How to determine the value of an impression
Seven years ago, Nielsen asked our family to be a Nielsen family. We didn’t have cable, and they were under-represented by people without cable. We filled out a whole bunch of forms, and they added something to our lone TV.
From that moment on, anything we watched was also “watched” by people in our demographic and psychographic unit. When we watched an ad, our impression counted as thousands.
If you get a newspaper delivered to your house, every ad in the paper gets an impression. Home delivery on a magazine means ad impressions. Drivers on roads result in impressions on billboards.
I’m not saying that impressions aren’t valuable, and necessary in marketing. They are. That said, I think we can all agree that non-digital impressions are fuzzy.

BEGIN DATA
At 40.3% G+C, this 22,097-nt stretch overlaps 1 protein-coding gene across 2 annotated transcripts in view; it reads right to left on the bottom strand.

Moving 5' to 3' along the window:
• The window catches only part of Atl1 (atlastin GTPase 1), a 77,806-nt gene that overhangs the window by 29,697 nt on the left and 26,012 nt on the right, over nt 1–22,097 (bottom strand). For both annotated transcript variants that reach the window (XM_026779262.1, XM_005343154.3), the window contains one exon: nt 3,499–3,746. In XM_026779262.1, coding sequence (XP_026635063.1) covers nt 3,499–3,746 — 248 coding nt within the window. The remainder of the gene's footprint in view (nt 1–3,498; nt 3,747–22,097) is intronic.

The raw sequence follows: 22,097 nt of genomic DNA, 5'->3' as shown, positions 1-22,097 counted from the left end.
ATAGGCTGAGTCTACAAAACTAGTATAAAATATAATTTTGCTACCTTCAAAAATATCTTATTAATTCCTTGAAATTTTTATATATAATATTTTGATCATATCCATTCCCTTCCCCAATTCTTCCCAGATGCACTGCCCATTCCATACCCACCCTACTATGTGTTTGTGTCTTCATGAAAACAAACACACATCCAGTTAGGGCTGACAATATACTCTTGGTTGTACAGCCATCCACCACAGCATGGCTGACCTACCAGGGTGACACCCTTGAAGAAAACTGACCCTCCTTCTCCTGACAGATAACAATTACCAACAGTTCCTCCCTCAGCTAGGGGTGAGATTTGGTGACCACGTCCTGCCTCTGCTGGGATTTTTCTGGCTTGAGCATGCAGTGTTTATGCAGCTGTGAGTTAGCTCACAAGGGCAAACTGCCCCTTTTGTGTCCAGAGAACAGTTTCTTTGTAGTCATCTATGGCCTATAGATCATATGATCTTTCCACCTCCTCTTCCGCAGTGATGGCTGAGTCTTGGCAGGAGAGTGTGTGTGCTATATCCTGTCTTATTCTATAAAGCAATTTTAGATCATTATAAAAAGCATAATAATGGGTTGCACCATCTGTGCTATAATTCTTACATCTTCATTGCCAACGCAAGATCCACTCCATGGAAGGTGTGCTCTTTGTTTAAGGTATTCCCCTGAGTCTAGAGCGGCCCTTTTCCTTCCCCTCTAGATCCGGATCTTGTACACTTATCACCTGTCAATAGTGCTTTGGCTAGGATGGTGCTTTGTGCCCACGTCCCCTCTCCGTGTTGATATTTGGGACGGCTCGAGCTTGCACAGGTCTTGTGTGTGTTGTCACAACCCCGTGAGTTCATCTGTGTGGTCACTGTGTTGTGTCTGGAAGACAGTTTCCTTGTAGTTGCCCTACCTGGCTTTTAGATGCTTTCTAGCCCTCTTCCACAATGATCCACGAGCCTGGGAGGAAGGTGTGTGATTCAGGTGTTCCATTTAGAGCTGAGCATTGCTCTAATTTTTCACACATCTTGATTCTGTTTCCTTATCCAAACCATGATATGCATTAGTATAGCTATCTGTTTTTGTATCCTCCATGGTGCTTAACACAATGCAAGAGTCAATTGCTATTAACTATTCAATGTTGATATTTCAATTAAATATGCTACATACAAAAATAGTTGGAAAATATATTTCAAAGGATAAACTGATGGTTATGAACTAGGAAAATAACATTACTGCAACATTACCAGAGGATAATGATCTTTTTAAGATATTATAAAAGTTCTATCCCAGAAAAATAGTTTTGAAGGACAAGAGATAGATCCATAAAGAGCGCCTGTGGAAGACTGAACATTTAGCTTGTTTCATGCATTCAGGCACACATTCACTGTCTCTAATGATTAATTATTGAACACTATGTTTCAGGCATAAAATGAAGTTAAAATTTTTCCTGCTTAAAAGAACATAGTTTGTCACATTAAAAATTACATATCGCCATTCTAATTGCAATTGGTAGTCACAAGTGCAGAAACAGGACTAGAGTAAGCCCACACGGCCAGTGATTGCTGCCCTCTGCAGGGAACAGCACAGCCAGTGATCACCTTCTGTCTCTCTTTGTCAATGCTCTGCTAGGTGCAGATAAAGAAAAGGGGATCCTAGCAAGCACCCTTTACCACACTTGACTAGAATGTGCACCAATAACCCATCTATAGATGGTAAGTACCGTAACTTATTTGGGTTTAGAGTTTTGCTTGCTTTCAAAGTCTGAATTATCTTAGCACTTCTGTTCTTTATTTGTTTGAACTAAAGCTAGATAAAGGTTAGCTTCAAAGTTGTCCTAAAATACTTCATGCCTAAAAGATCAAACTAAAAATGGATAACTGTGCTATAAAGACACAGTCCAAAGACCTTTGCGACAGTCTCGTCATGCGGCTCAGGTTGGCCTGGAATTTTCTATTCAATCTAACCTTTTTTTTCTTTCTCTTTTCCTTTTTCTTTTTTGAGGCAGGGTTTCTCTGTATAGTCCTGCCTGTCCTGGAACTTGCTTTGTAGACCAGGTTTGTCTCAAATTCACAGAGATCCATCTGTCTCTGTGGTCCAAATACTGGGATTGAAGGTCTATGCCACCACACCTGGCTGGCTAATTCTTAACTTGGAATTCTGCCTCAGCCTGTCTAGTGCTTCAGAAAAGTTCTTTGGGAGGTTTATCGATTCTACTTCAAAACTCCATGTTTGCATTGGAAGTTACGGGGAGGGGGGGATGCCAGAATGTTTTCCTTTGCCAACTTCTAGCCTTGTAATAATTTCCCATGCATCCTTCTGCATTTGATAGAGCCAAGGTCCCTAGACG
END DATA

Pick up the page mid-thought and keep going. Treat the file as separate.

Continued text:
What aren’t fuzzy are online impressions. A site view is a site view. If I visit a home page of a magazine, it isn’t assumed that I read every article. It is assumed that I read the one I clicked on.
That’s both the awesome thing and the scary thing about impressions. Newspapers and magazines used to get them for free. Now they don’t. I think the reason the networks don’t ask us who we are when we watch shows on their apps is they fear skewing the numbers.
Impressions are still vitally important to marketers. We will continue to seek them, and turn them into engagements. They just won’t be as fuzzy.